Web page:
An Inventory of the Historical Monuments in the County of Northamptonshire, Volume 1, Archaeological Sites in North-East Northamptonshire. Originally published by Her Majesty's Stationery Office, London, 1975.
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The parish covers nearly 730 hectares of land, between 100 ft. and 230 ft. above OD on both sides of Willow Brook, here draining S.E. to the R. Nene in a broad open valley. The stream has cut deeply into the surrounding Jurassic deposits, and although the higher parts are still covered with Boulder Clay and Oxford Clay, the soils over most of the parish are derived from limestones. These light soils have enabled the ring ditch (1) and a trackway (2) to be discovered by air photography and were, perhaps, the reason for the siting of the large Roman villa (3) found in the 19th century.
The parish was formerly a chapelry of Yarwell and the village may have originated as its daughter-settlement. The deserted village of Hale (4), previously unlocated, has now been discovered in the S. of the parish (Fig. 20). This village is one of the few known from documents to have been deserted as a result of the Black Death in 1349, but unfortunately the remains have been completely destroyed.
a (2) Trackway (TL 03889670–04019647), on N. side of a small valley, on limestone at 200 ft. above OD. It consists of two parallel ditches, 15 m. apart, orientated N.W.-S.E., visible on air photographs for a distance of 230 m. It extends into the adjacent parish of Nassington. (BNFAS, 4 (1970), 31; 6 (1971), 3, Apethorpe (2); air photographs in NMR)
b (3) Roman villa (TL 02639493; Fig. 21), S. of Apethorpe Hall on the W. side of the Willow Brook on limestone at 100 ft. above OD. It was discovered and partly excavated in 1859 and consisted of a group of buildings arranged round a central courtyard. The site measured approximately 80 m. by 80 m. with the main block lying on the N. side of the courtyard. Only five rooms and part of a corridor were discovered although much else must still survive. One room had a hypocaust, two others mosaic pavements, one of unusual design, and another a plaster floor painted with a linear pattern. On the W. side of the courtyard a large rectangular building, sub-divided into a number of small rooms, was revealed, while on the E., parts of a bath block and some indeterminate walling were found. Finds included part of a stone column, Collyweston roof slates, flue tiles, samian and Nene Valley wares, glass, a lead weight and animal bones. Two small altars were also discovered. Most of the coins were 4th-century. (Ass. Arch. Soc. Rep., 5 (1859), 97–107; VCH Northants., 1 (1902), 191–2, Figs. 19 and 20)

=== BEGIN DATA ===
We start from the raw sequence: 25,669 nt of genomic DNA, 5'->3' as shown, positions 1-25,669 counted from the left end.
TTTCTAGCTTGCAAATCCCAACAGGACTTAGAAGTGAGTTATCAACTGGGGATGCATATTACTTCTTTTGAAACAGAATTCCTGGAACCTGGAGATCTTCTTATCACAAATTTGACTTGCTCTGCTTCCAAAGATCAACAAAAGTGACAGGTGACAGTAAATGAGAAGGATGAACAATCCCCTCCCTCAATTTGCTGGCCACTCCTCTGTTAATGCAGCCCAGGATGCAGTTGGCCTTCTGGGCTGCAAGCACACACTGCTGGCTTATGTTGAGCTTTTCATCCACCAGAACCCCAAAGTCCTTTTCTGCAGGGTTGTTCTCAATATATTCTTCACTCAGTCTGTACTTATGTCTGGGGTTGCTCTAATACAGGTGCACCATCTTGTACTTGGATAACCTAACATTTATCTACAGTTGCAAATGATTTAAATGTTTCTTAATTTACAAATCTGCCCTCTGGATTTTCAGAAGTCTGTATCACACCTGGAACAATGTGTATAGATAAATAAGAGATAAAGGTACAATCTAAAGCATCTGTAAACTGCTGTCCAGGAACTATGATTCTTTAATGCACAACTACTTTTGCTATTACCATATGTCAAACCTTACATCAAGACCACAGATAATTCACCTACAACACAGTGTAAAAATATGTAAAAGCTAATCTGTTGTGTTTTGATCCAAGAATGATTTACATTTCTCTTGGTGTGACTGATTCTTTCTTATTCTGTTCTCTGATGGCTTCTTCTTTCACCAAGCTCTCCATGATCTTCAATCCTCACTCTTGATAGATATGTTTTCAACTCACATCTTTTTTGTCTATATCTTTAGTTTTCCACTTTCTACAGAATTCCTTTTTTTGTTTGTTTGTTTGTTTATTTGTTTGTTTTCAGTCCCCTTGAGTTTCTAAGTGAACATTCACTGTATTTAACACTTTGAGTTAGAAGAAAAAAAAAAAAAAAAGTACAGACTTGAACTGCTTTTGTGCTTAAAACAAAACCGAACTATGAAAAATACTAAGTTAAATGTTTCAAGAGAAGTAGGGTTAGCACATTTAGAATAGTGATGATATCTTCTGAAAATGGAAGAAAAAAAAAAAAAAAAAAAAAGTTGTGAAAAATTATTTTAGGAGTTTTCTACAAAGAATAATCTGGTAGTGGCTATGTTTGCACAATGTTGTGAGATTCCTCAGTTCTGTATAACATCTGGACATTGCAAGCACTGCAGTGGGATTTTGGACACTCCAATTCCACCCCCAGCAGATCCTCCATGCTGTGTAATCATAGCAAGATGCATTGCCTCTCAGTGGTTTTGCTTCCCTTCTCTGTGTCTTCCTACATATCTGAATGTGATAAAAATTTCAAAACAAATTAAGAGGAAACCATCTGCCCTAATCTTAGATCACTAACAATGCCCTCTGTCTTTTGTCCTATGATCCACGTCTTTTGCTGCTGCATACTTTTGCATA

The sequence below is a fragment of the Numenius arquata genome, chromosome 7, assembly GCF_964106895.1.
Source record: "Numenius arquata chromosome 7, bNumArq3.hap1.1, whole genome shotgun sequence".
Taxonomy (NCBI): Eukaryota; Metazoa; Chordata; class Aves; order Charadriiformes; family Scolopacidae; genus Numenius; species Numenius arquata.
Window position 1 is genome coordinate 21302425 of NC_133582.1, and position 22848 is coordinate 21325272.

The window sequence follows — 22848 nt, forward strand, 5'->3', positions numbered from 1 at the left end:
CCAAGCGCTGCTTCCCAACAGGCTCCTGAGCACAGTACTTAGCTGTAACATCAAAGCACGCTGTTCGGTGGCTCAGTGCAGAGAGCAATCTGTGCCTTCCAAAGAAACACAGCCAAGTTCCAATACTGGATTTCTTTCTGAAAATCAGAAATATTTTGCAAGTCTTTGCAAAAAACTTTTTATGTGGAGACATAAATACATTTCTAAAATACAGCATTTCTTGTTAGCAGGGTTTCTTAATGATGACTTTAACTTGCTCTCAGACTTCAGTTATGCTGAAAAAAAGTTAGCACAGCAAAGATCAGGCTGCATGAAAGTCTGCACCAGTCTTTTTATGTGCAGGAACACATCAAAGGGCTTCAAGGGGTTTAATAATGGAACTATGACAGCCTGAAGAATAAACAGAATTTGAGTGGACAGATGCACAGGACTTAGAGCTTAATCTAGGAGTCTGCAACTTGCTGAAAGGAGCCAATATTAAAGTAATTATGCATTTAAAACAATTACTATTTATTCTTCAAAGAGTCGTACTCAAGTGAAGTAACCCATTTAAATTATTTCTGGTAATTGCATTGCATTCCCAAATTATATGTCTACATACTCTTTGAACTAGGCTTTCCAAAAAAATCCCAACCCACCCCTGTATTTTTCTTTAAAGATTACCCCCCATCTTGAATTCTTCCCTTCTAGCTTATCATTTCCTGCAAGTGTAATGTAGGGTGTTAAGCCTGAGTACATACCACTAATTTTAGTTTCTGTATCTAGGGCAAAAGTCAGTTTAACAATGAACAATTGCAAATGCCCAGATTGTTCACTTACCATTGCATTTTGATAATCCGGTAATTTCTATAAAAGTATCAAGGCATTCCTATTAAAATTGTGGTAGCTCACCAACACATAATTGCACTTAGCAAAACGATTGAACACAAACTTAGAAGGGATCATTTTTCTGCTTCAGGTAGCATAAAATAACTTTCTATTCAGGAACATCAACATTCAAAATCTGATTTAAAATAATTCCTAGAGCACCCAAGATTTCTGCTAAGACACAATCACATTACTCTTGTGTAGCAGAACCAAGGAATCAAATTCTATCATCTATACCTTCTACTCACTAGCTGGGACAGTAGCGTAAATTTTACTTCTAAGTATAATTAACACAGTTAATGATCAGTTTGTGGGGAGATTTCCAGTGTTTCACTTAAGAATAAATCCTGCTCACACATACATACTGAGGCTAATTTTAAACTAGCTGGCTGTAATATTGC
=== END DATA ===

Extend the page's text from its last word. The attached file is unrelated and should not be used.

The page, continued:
b (4) Deserted village of Hale (centred TL 015943; Figs. 20 and 22) at Cheeseman's Farm, on a high spur of limestone and clay, between 220 ft. and 180 ft. above OD. The earthworks which still existed in 1947 have now been destroyed. The reasons for the final desertion of this village are exceptionally welldocumented.